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Representing binary trees in XML … flat versus recursive

Hi Folks,

Suppose you want to represent binary trees in XML. Here are two ways to do it.

First, an example binary tree

Recursive Implementation

The root node consists of a value, an optional left subtree, and an optional right subtree.

A subtree is a node.

A node consists of a value, an optional left subtree, and an optional right subtree.

Here is a recursive XML representation of the above binary tree:

<binary-tree>
   
<root>
       
<value>root</value>
       
<left-subtree>
           
<value>A</value>
           
<left-subtree>
               
<value>C</value>
           
</left-subtree>
           
<right-subtree>
               
<value>D</value>
           
</right-subtree>
       
</left-subtree>
       
<right-subtree>
           
<value>B</value>
           
<left-subtree>
               
<value>E</value>
           
</left-subtree>
           
<right-subtree>
               
<value>F</value>
           
</right-subtree>
       
</right-subtree>
   
</root>
</binary-tree>

 

Here is the corresponding XML Schema:

<xs:schema xmlns:xs="http://www.w3.org/2001/XMLSchema">
   
    
<xs:element name="binary-tree">
       
<xs:complexType>
           
<xs:sequence>
               
<xs:element name="root" type="node-type" />
           
</xs:sequence>
       
</xs:complexType>
   
</xs:element>
   
    
<xs:complexType name="node-type">
       
<xs:sequence>
           
<xs:element name="value" type="xs:string" />
           
<xs:element name="left-subtree" type="node-type" minOccurs="0" />
           
<xs:element name="right-subtree" type="node-type" minOccurs="0" />
       
</xs:sequence>
   
</xs:complexType>
   
</xs:schema>

 

Advantages:

Relative to the flat version, it is free of extra markup (the flat version requires additional attributes).

The XML Schema is simpler and shorter than the flat version.

Disadvantages:

Binary trees with many levels will result in deeply nested XML elements. Deep nesting could cause some XML parsers to fail and thus be exploited as an attack vector.

Flat Implementation

The root node consists of a value and it references an optional left subtree and it references an optional right subtree.

A subtree is a node.

References are accomplished using an ID/IDREF pair.

A node has a unique (ID) identifier and consists of a value and it references an optional left subtree and it references an optional right subtree.

Here is a flat XML representation of the above binary tree:

<binary-tree>
   
<root>
       
<value>root</value>
       
<left-subtree idref="node-A" />
       
<right-subtree idref="node-B" />
   
</root>
   
<node id="node-A">
       
<value>A</value>
       
<left-subtree idref="node-C" />
       
<right-subtree idref="node-D" />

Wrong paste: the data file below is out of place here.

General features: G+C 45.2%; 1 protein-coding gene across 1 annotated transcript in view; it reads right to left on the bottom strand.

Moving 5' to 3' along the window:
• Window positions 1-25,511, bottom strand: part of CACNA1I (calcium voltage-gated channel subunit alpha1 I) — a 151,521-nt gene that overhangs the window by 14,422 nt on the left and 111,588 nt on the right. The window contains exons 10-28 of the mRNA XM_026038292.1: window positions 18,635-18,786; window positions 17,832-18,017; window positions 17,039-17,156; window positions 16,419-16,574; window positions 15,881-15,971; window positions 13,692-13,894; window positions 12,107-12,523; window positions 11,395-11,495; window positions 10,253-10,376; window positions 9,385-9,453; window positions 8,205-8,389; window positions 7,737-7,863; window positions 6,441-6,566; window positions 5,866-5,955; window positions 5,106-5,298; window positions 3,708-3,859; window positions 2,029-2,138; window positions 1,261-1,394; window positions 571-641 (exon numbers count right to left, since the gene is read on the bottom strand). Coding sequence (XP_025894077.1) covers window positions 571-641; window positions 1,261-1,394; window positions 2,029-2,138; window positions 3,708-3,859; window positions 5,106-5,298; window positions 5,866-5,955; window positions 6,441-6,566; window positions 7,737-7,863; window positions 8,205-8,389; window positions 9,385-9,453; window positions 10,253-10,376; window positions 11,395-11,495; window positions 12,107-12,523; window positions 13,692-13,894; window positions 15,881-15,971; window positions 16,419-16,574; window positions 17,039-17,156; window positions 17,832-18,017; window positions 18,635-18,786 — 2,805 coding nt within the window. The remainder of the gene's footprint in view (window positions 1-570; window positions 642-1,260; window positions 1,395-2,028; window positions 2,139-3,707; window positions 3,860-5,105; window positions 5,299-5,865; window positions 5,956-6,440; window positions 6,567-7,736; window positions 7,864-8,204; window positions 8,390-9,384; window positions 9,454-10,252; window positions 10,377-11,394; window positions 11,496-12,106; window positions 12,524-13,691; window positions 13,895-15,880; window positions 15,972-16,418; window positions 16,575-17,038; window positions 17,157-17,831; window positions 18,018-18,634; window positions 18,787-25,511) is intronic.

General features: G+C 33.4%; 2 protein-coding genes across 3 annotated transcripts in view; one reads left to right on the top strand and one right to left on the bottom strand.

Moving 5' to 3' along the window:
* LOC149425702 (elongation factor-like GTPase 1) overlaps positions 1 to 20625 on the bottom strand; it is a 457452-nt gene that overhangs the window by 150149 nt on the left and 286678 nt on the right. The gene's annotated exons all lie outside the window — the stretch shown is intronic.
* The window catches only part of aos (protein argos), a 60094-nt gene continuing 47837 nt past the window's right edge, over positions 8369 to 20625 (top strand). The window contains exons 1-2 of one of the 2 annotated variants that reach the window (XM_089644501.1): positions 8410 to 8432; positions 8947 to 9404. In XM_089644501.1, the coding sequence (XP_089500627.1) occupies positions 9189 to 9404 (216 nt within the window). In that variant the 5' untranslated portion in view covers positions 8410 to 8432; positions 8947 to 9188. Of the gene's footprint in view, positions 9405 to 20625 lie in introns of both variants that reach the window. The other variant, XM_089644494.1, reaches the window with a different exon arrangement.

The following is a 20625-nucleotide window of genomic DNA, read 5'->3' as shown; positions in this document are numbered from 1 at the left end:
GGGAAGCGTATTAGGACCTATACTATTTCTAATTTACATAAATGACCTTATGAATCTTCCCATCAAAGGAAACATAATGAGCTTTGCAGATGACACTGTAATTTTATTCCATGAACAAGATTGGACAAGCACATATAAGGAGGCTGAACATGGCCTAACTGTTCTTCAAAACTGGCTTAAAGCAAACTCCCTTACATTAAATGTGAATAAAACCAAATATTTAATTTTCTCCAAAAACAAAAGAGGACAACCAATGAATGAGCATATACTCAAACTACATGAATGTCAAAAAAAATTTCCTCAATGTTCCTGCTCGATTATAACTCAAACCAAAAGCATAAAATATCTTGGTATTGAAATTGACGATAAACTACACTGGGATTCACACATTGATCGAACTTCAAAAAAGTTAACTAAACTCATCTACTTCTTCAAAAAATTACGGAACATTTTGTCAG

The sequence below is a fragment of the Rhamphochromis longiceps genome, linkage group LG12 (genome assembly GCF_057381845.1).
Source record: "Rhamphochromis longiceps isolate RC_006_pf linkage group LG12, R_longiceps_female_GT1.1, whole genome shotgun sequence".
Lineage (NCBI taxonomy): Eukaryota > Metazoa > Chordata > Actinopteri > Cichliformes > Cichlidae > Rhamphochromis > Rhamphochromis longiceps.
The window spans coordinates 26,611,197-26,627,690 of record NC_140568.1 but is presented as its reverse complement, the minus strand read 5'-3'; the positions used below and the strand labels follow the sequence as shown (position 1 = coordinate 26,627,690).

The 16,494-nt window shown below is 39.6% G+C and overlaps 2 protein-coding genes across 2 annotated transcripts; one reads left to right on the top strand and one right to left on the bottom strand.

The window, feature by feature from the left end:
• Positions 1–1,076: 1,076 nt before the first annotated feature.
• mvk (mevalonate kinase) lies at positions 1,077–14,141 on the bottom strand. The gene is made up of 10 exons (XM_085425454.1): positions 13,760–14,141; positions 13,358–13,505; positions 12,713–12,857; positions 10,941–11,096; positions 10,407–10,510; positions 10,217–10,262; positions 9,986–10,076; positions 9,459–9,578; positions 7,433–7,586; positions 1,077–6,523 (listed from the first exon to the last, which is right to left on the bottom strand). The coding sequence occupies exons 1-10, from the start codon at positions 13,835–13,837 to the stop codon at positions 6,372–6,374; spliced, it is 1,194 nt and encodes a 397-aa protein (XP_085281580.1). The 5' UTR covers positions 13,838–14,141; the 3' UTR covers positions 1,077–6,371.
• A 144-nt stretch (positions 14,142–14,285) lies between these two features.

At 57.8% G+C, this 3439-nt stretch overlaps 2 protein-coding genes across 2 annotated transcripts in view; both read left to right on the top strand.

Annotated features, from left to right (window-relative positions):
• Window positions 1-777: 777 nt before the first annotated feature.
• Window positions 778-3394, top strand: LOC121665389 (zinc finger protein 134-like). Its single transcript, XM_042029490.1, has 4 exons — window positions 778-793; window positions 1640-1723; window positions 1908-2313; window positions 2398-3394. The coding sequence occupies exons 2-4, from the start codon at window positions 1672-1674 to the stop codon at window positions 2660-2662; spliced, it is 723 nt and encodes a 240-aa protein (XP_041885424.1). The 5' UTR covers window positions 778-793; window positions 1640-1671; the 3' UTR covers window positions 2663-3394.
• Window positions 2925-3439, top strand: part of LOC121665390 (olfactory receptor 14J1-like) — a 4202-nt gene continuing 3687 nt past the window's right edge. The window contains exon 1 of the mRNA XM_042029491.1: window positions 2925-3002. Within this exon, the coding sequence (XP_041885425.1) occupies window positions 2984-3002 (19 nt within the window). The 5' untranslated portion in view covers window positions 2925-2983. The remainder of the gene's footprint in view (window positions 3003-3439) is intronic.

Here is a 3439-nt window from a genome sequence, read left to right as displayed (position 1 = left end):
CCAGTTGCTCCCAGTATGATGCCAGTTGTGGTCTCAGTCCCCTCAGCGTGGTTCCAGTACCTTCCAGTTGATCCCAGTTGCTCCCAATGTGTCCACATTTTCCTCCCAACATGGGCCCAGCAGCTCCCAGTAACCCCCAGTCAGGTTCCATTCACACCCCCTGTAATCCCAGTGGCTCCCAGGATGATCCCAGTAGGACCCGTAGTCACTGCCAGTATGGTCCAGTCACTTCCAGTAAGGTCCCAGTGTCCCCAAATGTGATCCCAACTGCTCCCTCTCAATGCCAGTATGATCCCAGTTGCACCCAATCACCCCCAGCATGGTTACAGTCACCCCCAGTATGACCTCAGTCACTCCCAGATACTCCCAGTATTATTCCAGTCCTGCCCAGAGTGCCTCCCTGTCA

</node>
   
<node id="node-B">
       
<value>B</value>
       
<left-subtree idref="node-E" />
       
<right-subtree idref="node-F" />
   
</node>
   
<node id="node-C">
       
<value>C</value>
   
</node>
   
<node id="node-D">
       
<value>D</value>
   
</node>
   
<node id="node-E">
       
<value>E</value>
   
</node>
   
<node id="node-F">
       
<value>F</value>
   
</node>
</binary-tree>

Here is the corresponding XML Schema:

<xs:schema xmlns:xs="http://www.w3.org/2001/XMLSchema">
   
    
<xs:element name="binary-tree">
       
<xs:complexType>
           
<xs:sequence>
               
<xs:element name="root" type="node-type" />
               
<xs:element name="node" type="node-type" minOccurs="0" maxOccurs="unbounded" />
           
</xs:sequence>
       
</xs:complexType>
   
</xs:element>
   
    
<xs:complexType name="node-type">
       
<xs:sequence>
           
<xs:element name="value" type="xs:string" />
           
<xs:element name="left-subtree" type="subtree-type" minOccurs="0" />
           
<xs:element name="right-subtree" type="subtree-type" minOccurs="0" />
       
</xs:sequence>
       
<xs:attribute name="id" type="xs:ID" />
   
</xs:complexType>
   
    
<xs:complexType name="subtree-type">
       
<xs:simpleContent>
           
<xs:extension base="empty">
               
<xs:attribute name="idref" type="xs:IDREF" />
           
</xs:extension>
       
</xs:simpleContent>
   
</xs:complexType>
   
    
<xs:simpleType name="empty">
       
<xs:restriction base="xs:string">
           
<xs:length value="0" />
       
</xs:restriction>
   
</xs:simpleType>
   
</xs:schema>

 

Advantages:

The XML consists simply of a long (flat) series of node elements.

Disadvantages:

Relative to the recursive version, it requires extra markup (the ID/IDREF attributes).

The XML Schema is more complex and longer than the flat version.

Trivia

The Windows EXE file format stores some of its information in a binary tree [1] and the binary tree uses the flat form. [Of course, EXE files donít use XML (EXE files are binary), but the approach of referencing the next level of the tree is in the same spirit as the flat XML described above.]

Questions

Are there other ways to represent binary trees in XML?

Of the two ways to represent binary trees shown above, which way is easier to process with XSLT? Which way is easier to process with other programming languages?

If you have used the recursive approach, have you encountered problems with XML parsers failing on deeply nested elements?

/Roger

[1] https://docs.microsoft.com/en-us/windows/win32/debug/pe-format#the-rsrc-section



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